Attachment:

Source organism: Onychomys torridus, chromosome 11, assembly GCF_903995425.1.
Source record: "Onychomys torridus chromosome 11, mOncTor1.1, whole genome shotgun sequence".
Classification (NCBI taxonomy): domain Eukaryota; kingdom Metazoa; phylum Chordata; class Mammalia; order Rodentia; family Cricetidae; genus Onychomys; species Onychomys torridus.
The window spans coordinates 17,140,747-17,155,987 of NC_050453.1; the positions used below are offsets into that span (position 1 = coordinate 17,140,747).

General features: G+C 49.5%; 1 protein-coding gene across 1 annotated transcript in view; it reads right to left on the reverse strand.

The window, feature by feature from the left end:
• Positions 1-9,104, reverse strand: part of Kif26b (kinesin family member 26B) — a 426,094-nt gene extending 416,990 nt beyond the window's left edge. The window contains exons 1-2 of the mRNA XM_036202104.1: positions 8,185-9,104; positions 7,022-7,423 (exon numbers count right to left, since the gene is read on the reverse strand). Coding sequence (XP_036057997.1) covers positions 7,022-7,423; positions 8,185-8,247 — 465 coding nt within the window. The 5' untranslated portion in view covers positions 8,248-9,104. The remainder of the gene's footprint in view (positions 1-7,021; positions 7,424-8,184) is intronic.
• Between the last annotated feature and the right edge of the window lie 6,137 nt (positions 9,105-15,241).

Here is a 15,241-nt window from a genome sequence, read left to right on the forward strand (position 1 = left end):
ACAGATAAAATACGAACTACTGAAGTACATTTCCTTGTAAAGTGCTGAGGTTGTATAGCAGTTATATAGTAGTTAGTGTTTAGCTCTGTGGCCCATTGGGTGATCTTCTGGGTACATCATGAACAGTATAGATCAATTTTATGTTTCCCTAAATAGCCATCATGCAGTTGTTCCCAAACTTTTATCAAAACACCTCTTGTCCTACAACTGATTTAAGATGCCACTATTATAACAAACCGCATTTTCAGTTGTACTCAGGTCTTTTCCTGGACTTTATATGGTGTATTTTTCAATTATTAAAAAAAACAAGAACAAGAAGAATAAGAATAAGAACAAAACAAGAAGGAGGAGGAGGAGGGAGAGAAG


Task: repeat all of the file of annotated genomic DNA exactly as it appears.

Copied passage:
Source organism: Onychomys torridus, chromosome 11, assembly GCF_903995425.1.
Source record: "Onychomys torridus chromosome 11, mOncTor1.1, whole genome shotgun sequence".
Classification (NCBI taxonomy): domain Eukaryota; kingdom Metazoa; phylum Chordata; class Mammalia; order Rodentia; family Cricetidae; genus Onychomys; species Onychomys torridus.
The window spans coordinates 17,140,747-17,155,987 of NC_050453.1; the positions used below are offsets into that span (position 1 = coordinate 17,140,747).

General features: G+C 49.5%; 1 protein-coding gene across 1 annotated transcript in view; it reads right to left on the reverse strand.

The window, feature by feature from the left end:
• Positions 1-9,104, reverse strand: part of Kif26b (kinesin family member 26B) — a 426,094-nt gene extending 416,990 nt beyond the window's left edge. The window contains exons 1-2 of the mRNA XM_036202104.1: positions 8,185-9,104; positions 7,022-7,423 (exon numbers count right to left, since the gene is read on the reverse strand). Coding sequence (XP_036057997.1) covers positions 7,022-7,423; positions 8,185-8,247 — 465 coding nt within the window. The 5' untranslated portion in view covers positions 8,248-9,104. The remainder of the gene's footprint in view (positions 1-7,021; positions 7,424-8,184) is intronic.
• Between the last annotated feature and the right edge of the window lie 6,137 nt (positions 9,105-15,241).

Here is a 15,241-nt window from a genome sequence, read left to right on the forward strand (position 1 = left end):
ACAGATAAAATACGAACTACTGAAGTACATTTCCTTGTAAAGTGCTGAGGTTGTATAGCAGTTATATAGTAGTTAGTGTTTAGCTCTGTGGCCCATTGGGTGATCTTCTGGGTACATCATGAACAGTATAGATCAATTTTATGTTTCCCTAAATAGCCATCATGCAGTTGTTCCCAAACTTTTATCAAAACACCTCTTGTCCTACAACTGATTTAAGATGCCACTATTATAACAAACCGCATTTTCAGTTGTACTCAGGTCTTTTCCTGGACTTTATATGGTGTATTTTTCAATTATTAAAAAAAACAAGAACAAGAAGAATAAGAATAAGAACAAAACAAGAAGGAGGAGGAGGAGGGAGAGAAG